And was it okay to ignore the context in which Fearless Girl came to be, in favour of the meaning given to her by the public? All of this went around in my head for a few days leaving me feeling conflicted about my own feminism.

I remembered my Hamilton roots. Although my earlier reference to the ‘Tron might have sounded tongue-in-cheek, my introduction to the wonderfully fraught relationship between public art and the public wasn’t through academic exploration but working for the Hamilton City Council in 2004 and 2005 when the talk of the town was the Riff Raff statue.

“I associate the Rocky Horror Show with Rob Muldoon and fishnet tights and bad make-up. It’s not something that Hamiltonians can feel particularly proud of,” said Councillor Jocelyn Marshall in opposition. Cr John Gower was rapt: ”we’ve got to get out of this bloody cow-town type of look. We have to do something to the central city area.”

Having the fortune to work with an ex-art history teacher-turned arts policy and strategy advisor, I learned early on that controversy and public art go hand in hand, hoof in hoof, like a pair of well-heeled boots on a Transylvanian. Public art is as much about provocation as it is about evocation. It should inspire debate and response with the potential to develop context beyond what the artist may have intended, to be adopted as an emblem of something more and often, as time goes by, be rejected as no longer being reflective of the values we want symbolised and celebrated. The stories of the controversy and the origins of public art pieces are as much a part of the narrative of the works as the artist’s intent or any future significance.

It was through this lens that I watched the debate about the Girl and the Bull unfold. And through that lens, I was troubled by the attempts to shut down the conversation the artist, Fallis and others were trying to have about why he is angry about it. One comment on Twitter that perturbed me the most:

“All those hot takes on how the fearless girl statue isn’t what it claims it is – I don’t care. This is what girls are seeing. This is enough.”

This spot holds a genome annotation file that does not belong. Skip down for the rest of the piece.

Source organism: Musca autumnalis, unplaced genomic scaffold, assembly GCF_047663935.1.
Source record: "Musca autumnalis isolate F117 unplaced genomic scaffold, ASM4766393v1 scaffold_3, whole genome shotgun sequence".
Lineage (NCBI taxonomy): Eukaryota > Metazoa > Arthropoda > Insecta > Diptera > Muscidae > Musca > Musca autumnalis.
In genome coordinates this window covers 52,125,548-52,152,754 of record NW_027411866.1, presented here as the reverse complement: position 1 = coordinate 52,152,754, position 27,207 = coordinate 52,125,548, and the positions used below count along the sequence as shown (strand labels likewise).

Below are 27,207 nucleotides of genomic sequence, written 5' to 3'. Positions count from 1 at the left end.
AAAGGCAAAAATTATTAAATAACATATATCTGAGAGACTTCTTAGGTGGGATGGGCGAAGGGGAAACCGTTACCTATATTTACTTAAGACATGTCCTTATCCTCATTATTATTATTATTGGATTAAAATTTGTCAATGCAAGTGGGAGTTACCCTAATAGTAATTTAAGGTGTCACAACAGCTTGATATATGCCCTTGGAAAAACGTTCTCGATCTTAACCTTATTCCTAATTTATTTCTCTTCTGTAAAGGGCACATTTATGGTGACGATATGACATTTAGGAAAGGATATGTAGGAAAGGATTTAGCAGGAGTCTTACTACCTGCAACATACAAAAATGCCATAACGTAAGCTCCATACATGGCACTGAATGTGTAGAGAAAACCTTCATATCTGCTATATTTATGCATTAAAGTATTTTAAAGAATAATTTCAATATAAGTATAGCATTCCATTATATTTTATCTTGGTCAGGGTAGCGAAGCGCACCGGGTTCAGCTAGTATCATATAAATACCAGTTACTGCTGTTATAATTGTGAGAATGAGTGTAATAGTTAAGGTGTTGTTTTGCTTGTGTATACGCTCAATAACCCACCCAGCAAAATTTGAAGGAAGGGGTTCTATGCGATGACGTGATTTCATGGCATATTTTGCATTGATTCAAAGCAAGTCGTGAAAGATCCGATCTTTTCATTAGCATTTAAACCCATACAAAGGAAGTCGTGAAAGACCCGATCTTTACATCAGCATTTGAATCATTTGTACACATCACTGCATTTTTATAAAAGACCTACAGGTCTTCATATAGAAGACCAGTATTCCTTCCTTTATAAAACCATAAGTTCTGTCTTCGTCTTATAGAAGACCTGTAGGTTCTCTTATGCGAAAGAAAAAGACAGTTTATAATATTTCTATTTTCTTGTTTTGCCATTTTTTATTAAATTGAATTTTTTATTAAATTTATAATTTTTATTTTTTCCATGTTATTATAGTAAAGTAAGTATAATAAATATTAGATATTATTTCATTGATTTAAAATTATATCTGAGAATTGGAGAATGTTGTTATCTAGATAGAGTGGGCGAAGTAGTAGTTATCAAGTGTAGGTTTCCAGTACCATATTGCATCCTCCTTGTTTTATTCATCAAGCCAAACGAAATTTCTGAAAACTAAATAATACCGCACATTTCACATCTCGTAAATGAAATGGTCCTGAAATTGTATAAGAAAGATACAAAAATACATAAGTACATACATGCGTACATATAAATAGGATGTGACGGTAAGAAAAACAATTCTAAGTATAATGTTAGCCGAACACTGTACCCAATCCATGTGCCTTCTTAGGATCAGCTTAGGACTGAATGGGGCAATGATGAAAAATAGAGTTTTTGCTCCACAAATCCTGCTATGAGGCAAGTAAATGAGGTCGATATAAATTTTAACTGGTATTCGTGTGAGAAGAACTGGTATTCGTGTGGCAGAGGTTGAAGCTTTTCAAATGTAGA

Is it enough? is it enough to accept it at face value? Is it enough to be happy with the context it’s being given without examining the context in which it was created? Many a piece of civic or public art has been re-interrogated and found to be propaganda. Soviet statues, Roman reliefs, even Rosie the Riveter. Is it okay that the company that commissioned it champions diversity on boards because it’s good for business and while they don’t explicitly say this, not just because it’s good? Is business good for women? Is the current system in which companies like State Street exist serving women well?

I agree entirely with Criado-Perez when she says, on seeing a girl standing up to a rampaging bull, anyone who “doesn’t rejoice in their hearts, even a little bit, is dead inside.” There is no doubt the young girls posing with her feel a little less fearful and little more fearless – that’s a great thing – but I think we do an enormous disservice to women and girls by not examining the Fearless Girl in full. If there’s anything we can learn from the study of art it’s that there are often meanings behind meanings and layers and layers of political, historical, and societal context that help us interpret both the work, our representations within it and the world around us. By trying to shut down a portion of the debate about Fearless Girl and Charging Bull we teach young girls and women that’s it’s okay to accept things at face value at a time when the discipline of reading media, art and advertising should be paramount if we want to reshape a fairer and more equitable world.

For centuries, the female image and form has been used, abused, misappropriated, altered, and manipulated for commercial or political gain. And even if it perceived as positive, especially in advertising or marketing, it is still something we shouldn’t let young women and girls accept at face value. Dove was one of the first brands to embrace what’s become known as empowerment advertising, or femvertising. I like their ads, they’re a damned sight better than many others in the beauty category. Dove’s owners, Unilever, are some of the best in the business on walking the talk on gender equality, but they’re still trying to sell me something to meet a need the industry itself created to turn a profit.